Summary: Trained musicians exhibited an increased ability to predict rhythmic patterns over non-musicians, with more subtle differences between those trained in Japanese or Western classical music styles.
Source: University of Tokyo
A new study looks at differences between the brains of Japanese classical musicians, Western classical musicians and nonmusicians. Researchers investigated specific kinds of neural behavior in participants as they were exposed to unfamiliar rhythms and nonrhythmic patterns. Trained musicians showed greater powers of rhythmic prediction compared to nonmusicians, with more subtle differences between those trained in Japanese or Western classical music. This research has implications for studies of cultural impact on learning and brain development.
“Music is ubiquitous and indispensable in our daily lives. Music can reward us, comfort us and satisfy us emotionally,” said Project Assistant Professor Tatsuya Daikoku from the International Research Center for Neurointelligence at the University of Tokyo. “So it’s no surprise the effect of music on the brain is well-researched. However, many studies focus on Western classical music, pop, jazz, etc., whereas ours is the first study that investigates neural mechanisms in practitioners of Japanese classical music, known as gagaku.”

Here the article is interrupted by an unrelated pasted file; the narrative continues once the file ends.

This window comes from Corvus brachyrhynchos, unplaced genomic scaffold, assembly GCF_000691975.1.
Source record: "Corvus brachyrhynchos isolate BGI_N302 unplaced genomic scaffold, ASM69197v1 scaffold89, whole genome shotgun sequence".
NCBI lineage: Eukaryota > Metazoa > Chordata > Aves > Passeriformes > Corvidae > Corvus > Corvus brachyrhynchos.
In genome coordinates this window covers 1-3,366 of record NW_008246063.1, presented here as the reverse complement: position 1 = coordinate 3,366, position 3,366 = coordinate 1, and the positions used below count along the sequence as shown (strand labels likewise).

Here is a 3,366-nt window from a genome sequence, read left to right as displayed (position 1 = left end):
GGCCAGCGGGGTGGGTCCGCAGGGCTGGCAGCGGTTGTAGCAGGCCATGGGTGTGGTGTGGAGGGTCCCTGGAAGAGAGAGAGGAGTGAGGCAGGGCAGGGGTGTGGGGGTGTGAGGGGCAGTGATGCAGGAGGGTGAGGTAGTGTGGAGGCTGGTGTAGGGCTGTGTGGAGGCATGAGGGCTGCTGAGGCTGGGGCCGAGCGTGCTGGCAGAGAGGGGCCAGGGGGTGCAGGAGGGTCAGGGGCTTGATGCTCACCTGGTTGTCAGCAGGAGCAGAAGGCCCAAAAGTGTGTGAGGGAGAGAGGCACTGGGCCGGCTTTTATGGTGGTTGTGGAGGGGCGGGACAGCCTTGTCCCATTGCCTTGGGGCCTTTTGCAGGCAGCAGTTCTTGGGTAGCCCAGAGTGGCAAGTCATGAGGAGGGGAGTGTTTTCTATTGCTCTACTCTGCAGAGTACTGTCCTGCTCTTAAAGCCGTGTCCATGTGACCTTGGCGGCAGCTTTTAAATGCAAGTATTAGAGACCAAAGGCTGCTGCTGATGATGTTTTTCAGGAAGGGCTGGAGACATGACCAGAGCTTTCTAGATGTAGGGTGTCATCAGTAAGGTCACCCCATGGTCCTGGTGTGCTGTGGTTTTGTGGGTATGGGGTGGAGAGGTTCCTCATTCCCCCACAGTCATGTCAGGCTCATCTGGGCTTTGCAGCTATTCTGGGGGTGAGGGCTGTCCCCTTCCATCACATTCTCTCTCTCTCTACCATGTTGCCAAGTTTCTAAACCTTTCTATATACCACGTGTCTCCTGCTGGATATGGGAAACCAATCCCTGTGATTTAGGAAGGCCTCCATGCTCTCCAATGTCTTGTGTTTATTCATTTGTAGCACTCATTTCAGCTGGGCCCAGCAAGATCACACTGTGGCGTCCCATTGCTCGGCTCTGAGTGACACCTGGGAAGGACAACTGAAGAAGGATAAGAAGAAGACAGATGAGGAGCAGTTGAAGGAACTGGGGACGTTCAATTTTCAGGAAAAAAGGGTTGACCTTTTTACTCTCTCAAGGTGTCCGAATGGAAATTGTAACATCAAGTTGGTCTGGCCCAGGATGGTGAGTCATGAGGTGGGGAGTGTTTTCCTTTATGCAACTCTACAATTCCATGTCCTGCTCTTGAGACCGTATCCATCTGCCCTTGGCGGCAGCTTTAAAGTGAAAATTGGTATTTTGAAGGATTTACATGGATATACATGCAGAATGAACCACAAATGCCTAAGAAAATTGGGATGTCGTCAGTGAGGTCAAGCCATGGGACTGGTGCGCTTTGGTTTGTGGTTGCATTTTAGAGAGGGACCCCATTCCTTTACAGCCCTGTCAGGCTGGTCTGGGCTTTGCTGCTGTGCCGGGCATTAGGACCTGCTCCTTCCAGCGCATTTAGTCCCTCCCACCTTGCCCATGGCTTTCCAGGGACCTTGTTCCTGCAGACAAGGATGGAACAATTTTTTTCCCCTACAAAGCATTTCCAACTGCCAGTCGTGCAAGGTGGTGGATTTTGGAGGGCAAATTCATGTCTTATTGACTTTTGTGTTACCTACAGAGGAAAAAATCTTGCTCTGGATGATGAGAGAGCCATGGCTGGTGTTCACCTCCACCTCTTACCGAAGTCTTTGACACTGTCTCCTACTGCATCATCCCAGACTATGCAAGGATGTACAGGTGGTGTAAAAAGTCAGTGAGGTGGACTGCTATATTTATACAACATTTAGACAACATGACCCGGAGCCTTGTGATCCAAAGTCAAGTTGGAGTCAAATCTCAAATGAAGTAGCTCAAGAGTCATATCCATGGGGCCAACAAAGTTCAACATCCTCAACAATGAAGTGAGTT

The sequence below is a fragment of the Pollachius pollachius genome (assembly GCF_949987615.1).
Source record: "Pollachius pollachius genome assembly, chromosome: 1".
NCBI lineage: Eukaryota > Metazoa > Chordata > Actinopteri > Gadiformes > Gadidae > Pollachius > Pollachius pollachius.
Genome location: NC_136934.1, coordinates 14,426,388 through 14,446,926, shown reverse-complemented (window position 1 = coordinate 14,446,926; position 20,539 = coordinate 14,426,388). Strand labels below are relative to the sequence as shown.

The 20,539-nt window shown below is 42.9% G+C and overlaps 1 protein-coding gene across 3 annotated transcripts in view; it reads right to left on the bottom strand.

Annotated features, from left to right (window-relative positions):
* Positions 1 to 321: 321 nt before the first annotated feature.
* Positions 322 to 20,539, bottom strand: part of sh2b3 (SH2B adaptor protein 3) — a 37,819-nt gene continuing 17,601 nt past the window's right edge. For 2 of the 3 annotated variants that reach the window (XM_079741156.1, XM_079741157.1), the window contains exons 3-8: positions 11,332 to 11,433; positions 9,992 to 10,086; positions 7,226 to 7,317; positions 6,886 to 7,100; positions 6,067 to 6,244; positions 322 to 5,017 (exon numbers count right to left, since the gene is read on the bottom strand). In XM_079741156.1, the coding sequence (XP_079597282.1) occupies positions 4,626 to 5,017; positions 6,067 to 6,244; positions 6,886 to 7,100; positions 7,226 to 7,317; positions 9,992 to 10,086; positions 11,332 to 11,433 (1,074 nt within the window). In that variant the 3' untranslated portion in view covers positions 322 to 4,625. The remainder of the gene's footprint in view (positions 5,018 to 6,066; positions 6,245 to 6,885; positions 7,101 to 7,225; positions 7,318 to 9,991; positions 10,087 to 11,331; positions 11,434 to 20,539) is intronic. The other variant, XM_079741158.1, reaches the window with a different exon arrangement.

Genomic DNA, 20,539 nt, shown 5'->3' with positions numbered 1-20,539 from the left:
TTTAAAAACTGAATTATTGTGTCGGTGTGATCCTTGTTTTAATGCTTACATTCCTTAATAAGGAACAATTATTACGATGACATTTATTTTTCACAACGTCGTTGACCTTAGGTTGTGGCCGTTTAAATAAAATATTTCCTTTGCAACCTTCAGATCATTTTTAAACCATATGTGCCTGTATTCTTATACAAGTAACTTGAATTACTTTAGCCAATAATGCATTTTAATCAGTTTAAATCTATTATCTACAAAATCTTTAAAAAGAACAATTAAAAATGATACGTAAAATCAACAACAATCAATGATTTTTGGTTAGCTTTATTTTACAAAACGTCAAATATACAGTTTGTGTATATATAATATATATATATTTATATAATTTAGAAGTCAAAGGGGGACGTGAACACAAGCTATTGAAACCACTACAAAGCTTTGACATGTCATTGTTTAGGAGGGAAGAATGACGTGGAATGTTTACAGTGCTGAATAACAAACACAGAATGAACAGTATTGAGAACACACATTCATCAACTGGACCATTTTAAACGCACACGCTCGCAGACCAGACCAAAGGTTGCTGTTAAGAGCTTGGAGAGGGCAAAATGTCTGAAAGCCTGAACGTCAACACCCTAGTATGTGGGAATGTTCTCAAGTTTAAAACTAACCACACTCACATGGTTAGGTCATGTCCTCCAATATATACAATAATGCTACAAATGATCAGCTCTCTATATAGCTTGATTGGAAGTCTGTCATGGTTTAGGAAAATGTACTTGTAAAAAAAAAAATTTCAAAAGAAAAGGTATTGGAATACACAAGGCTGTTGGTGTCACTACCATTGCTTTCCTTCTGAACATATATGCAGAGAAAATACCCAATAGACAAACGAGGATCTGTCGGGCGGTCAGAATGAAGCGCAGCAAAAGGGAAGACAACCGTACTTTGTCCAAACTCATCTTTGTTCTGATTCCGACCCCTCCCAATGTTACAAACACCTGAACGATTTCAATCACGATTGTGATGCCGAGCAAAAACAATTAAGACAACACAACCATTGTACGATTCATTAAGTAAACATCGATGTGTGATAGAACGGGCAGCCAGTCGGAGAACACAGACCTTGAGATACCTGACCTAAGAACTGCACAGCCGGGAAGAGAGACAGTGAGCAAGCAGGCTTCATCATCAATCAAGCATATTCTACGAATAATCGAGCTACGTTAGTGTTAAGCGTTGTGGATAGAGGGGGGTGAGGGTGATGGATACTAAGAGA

Many Japanese performance arts, such as in Noh or Kabuki theater, include music that does not necessarily follow a regular beat pattern as Western classical music typically does. That is, Japanese classical music sometimes expands or contracts beats without mathematical regularity. This time interval is often referred to as ma, which is an important notion throughout Japanese culture.
Daikoku and his research partner, Assistant Professor Masato Yumoto from the Graduate School of Medicine, explored how different groups of trained musicians and nonmusicians responded to different rhythm patterns. The idea was to see how musical training might influence statistical learning, the way our brains interpret and anticipate sequential information: in this case, rhythms.
The researchers recorded participants’ brain activity directly using a technique called magnetoencephalography, which looks at magnetic signals in the brain. From the data, Daikoku and Yumoto were able to ascertain that statistical learning of the rhythms took place in the left hemisphere of participants’ brains. And importantly, there was a greater level of activity in those with musical training, be it in Japanese or Western classical music.
“We expected that musicians would exhibit strong statistical learning of unfamiliar rhythm sequences compared to nonmusicians. This has been observed in previous studies which looked at responses to unfamiliar melodies. So this in itself was not such a surprise,” said Daikoku. “What is really interesting, however, is that we were able to pick out differences in the neural responses between those trained in Japanese or Western classical music.”
These differences between Japanese and Western classical musicians are far more subtle and become apparent in the higher-order neural processing of complexity in rhythm. Though it is not the case that one culture or another performed better or worse than the other, this finding does imply that different cultural upbringings and systems of education can have a tangible effect on brain development.